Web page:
Research is key to an MBA. It is such an enormous commitment of your time, money and effort that choosing the right school and program is vital, so I spent a lot of time researching. I looked at university rankings and also business school prospectuses to create an initial list of schools I was interested in. I then contacted the recruitment teams and had discussions with them to get further information. Finally, and for me most fruitful, was going on campus and seeing the school and experiencing time on campus. I thoroughly encourage visiting the campus. If you can’t an alternative would be to search for videos of the business school online to get a feel of what student life there is like. 


What else did you look out for when researching your MBA?

Three things are key to research when deciding where to pursue your MBA. The school, the program and the alumni. You’re going to spend a lot of your time at business school (trust me), so you need to like and enjoy the environment your school is in. Secondly, whilst MBA programs are widely similar in content, I found there were some schools which had more of a finance focus, whilst others, such as Imperial, really showcased an entrepreneurial and innovative focus. Read through the prospectuses and make sure the topics you’re passionate about are represented in the modules. Finally the people. Again, the people on your course will become one of the biggest assets you take away from the MBA. Get a flavour of past cohorts’ backgrounds. Are these the type of people and networks you want to gain from the MBA? What business areas do alumni go into after the MBA? You should ask yourself whether this resonates with your ambitions and post-MBA goals too.


How are you financing your studies?

I am fortunate that I was awarded with a Forté Foundation Scholarship and Fellowship from the Forté Foundation which finances half of my tuition fees. The Forté Foundation is a non-profit consortium of companies and business schools which work together to give more women opportunities to go to business school and pursue high potential career opportunities. Most top business schools are affiliated with the Forté Foundation.


What advice would you give someone going through the admissions process?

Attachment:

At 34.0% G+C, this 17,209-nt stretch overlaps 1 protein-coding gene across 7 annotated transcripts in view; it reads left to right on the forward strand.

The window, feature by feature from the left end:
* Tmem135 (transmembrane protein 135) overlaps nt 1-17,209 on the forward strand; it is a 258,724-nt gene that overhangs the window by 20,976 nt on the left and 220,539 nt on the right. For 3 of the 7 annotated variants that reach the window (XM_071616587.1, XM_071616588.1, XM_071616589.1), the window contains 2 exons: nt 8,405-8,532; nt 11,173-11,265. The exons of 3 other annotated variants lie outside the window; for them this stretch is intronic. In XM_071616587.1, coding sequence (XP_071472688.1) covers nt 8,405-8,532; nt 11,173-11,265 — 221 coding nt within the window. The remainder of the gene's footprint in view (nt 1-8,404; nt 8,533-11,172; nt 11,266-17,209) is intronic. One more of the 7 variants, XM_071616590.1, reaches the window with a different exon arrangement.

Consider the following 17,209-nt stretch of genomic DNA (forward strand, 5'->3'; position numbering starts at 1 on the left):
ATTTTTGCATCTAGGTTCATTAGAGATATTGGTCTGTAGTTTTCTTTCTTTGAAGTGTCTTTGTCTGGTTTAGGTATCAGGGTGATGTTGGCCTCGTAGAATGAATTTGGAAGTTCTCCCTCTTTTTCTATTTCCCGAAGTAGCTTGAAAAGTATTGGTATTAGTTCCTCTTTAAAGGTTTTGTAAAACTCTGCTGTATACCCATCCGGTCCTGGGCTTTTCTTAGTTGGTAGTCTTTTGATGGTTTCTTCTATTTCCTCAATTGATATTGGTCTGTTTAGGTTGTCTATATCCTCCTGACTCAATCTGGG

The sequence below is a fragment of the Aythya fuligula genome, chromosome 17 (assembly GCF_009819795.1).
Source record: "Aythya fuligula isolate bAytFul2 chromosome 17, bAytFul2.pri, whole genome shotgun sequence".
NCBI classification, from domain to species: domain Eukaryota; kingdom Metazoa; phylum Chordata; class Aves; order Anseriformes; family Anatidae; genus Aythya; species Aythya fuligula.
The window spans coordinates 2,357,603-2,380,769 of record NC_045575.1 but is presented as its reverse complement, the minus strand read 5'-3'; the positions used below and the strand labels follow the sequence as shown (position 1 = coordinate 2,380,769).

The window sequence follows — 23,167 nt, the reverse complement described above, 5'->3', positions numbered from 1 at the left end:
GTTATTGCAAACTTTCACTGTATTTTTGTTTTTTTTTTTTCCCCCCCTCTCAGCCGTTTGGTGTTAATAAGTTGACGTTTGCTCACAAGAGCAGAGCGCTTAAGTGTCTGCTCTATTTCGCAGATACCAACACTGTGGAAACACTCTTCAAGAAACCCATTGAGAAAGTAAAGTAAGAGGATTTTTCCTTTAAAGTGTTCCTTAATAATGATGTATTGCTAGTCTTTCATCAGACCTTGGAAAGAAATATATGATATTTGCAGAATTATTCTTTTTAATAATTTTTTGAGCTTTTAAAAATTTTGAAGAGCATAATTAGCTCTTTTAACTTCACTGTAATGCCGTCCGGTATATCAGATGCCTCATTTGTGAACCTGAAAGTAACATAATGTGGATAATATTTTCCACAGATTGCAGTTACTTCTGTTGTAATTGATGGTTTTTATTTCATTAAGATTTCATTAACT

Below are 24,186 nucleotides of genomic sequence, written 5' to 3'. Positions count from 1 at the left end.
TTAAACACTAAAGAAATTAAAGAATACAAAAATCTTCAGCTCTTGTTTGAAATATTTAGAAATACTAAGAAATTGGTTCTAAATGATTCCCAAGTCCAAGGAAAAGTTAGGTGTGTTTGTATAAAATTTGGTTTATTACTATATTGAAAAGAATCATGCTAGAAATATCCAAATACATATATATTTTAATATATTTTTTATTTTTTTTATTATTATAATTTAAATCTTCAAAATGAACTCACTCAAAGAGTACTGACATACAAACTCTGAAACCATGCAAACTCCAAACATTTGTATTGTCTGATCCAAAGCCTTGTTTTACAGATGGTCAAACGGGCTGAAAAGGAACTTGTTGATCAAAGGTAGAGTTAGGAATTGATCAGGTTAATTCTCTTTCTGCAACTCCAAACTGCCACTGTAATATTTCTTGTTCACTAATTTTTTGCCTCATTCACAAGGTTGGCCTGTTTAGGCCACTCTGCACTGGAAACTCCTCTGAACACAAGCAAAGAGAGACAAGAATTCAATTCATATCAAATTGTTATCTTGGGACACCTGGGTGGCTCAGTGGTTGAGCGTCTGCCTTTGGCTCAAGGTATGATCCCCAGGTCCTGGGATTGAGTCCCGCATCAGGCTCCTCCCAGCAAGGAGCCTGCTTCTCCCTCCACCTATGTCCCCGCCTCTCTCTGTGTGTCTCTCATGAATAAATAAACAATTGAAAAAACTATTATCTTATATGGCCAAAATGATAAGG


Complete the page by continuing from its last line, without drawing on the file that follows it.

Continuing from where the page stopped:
First thing I’d say is you’re never going to feel completely ready to apply. But if you’re passionate about pursuing an MBA and if you want to make a change in your career, now is probably a good a time as any. Make sure you do your research and check that an MBA can help you achieve what you want. You may find other qualifications or experiences could be more effective and that’s something you need to spend time validating. Finally, give yourself enough time. Enough time to research schools and programs but also to complete GMAT tests and ensure your application is as good as it can be.


What are your plans for after your MBA?

After my MBA I wish to return to the energy sector as I am passionate about the industry and the move from conventional oil products to renewables. This is something I want to be part of. Ideally, I would love to pursue a business development role in renewables and new energies.


Where do you see yourself in 10 years’ time

I am passionate about getting the best out of people and have really enjoyed my previous experience leading a team. I hope that in 10 years’ time I can be a successful female leader in an energy multinational, contributing to society’s energy needs. I’d love to have travelled and worked in a few new and exotic places between now and then, and have the opportunity to mentor young and female talent in the energy sector too.

This article was originally published in February 2018 .

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Phil is the editor of and has a breadth of editorial and digital marketing experience. He has worked across a variety of industries from e-commerce and commercial real estate to managing all content for a C-suite careers site aimed at UK and US professionals.